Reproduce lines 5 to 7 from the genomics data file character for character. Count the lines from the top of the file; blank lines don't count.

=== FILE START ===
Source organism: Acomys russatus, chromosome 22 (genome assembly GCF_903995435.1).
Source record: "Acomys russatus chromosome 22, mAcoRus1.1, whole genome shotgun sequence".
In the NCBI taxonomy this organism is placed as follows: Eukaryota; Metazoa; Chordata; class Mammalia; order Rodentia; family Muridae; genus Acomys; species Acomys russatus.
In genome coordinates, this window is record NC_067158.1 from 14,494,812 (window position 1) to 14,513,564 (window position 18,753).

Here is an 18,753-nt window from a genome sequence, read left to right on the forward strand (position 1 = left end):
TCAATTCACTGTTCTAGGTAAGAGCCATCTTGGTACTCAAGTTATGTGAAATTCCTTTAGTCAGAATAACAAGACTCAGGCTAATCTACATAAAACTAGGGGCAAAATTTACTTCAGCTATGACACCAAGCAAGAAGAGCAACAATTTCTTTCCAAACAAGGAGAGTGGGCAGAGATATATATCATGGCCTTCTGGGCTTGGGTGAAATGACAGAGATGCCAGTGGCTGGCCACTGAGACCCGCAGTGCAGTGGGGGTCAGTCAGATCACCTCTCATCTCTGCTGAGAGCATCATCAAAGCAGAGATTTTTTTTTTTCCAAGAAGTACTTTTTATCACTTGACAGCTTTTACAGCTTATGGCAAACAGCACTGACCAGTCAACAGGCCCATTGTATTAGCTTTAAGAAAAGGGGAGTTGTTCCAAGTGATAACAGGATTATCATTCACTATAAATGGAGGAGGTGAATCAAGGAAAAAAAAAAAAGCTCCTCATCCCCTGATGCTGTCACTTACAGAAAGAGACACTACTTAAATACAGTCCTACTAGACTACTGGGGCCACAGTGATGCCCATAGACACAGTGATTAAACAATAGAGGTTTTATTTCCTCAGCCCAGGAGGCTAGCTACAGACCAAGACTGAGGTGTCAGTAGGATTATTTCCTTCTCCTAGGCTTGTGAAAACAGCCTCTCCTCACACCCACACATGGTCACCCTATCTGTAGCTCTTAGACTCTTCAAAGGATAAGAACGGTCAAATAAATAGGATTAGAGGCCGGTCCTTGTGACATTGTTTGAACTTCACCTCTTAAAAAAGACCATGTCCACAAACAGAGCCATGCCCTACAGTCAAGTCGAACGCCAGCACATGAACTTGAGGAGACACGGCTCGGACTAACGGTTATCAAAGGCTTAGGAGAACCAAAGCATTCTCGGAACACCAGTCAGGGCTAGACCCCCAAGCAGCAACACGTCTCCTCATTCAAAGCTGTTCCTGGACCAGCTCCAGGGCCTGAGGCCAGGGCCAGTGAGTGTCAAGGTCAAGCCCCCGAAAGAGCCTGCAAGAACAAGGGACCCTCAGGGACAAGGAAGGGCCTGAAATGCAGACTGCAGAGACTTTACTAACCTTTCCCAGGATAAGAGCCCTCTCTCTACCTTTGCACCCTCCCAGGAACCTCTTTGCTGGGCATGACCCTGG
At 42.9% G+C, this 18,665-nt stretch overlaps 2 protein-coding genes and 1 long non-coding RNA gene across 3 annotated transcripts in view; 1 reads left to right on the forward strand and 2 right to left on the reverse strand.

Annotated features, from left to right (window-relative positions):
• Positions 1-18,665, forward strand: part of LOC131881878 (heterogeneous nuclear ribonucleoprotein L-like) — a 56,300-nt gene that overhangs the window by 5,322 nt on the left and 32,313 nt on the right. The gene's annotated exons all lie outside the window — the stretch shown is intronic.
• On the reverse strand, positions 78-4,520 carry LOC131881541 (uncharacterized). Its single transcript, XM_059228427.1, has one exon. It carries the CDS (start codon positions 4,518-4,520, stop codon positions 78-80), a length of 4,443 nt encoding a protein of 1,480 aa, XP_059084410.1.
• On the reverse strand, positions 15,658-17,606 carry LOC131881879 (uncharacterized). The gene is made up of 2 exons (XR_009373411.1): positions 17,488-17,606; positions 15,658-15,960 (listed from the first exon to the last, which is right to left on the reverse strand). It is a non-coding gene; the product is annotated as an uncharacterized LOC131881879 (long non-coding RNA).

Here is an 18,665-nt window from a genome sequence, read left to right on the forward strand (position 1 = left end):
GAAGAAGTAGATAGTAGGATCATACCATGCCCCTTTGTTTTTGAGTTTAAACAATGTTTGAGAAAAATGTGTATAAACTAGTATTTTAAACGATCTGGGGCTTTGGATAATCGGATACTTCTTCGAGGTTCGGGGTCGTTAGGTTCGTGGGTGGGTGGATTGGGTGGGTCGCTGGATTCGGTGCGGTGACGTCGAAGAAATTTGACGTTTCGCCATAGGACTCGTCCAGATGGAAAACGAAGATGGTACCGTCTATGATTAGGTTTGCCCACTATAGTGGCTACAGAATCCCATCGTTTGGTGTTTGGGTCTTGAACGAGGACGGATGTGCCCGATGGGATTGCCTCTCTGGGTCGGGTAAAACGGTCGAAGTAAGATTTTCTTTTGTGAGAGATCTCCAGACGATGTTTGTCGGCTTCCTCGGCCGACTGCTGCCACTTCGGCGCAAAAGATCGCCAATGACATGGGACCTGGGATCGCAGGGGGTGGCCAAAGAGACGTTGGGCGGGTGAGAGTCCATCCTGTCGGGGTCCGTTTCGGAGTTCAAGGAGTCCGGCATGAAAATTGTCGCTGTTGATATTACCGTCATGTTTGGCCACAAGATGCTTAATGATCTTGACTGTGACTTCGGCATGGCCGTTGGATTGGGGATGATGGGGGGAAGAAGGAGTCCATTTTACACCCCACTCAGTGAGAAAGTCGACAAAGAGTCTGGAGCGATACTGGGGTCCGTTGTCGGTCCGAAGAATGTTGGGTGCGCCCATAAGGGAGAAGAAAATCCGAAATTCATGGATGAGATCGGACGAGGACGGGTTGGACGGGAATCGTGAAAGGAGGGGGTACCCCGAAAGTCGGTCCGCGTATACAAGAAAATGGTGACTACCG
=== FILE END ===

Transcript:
Here is an 18,753-nt window from a genome sequence, read left to right on the forward strand (position 1 = left end):
TCAATTCACTGTTCTAGGTAAGAGCCATCTTGGTACTCAAGTTATGTGAAATTCCTTTAGTCAGAATAACAAGACTCAGGCTAATCTACATAAAACTAGGGGCAAAATTTACTTCAGCTATGACACCAAGCAAGAAGAGCAACAATTTCTTTCCAAACAAGGAGAGTGGGCAGAGATATATATCATGGCCTTCTGGGCTTGGGTGAAATGACAGAGATGCCAGTGGCTGGCCACTGAGACCCGCAGTGCAGTGGGGGTCAGTCAGATCACCTCTCATCTCTGCTGAGAGCATCATCAAAGCAGAGATTTTTTTTTTTCCAAGAAGTACTTTTTATCACTTGACAGCTTTTACAGCTTATGGCAAACAGCACTGACCAGTCAACAGGCCCATTGTATTAGCTTTAAGAAAAGGGGAGTTGTTCCAAGTGATAACAGGATTATCATTCACTATAAATGGAGGAGGTGAATCAAGGAAAAAAAAAAAAGCTCCTCATCCCCTGATGCTGTCACTTACAGAAAGAGACACTACTTAAATACAGTCCTACTAGACTACTGGGGCCACAGTGATGCCCATAGACACAGTGATTAAACAATAGAGGTTTTATTTCCTCAGCCCAGGAGGCTAGCTACAGACCAAGACTGAGGTGTCAGTAGGATTATTTCCTTCTCCTAGGCTTGTGAAAACAGCCTCTCCTCACACCCACACATGGTCACCCTATCTGTAGCTCTTAGACTCTTCAAAGGATAAGAACGGTCAAATAAATAGGATTAGAGGCCGGTCCTTGTGACATTGTTTGAACTTCACCTCTTAAAAAAGACCATGTCCACAAACAGAGCCATGCCCTACAGTCAAGTCGAACGCCAGCACATGAACTTGAGGAGACACGGCTCGGACTAACGGTTATCAAAGGCTTAGGAGAACCAAAGCATTCTCGGAACACCAGTCAGGGCTAGACCCCCAAGCAGCAACACGTCTCCTCATTCAAAGCTGTTCCTGGACCAGCTCCAGGGCCTGAGGCCAGGGCCAGTGAGTGTCAAGGTCAAGCCCCCGAAAGAGCCTGCAAGAACAAGGGACCCTCAGGGACAAGGAAGGGCCTGAAATGCAGACTGCAGAGACTTTACTAACCTTTCCCAGGATAAGAGCCCTCTCTCTACCTTTGCACCCTCCCAGGAACCTCTTTGCTGGGCATGACCCTGG
At 42.9% G+C, this 18,665-nt stretch overlaps 2 protein-coding genes and 1 long non-coding RNA gene across 3 annotated transcripts in view; 1 reads left to right on the forward strand and 2 right to left on the reverse strand.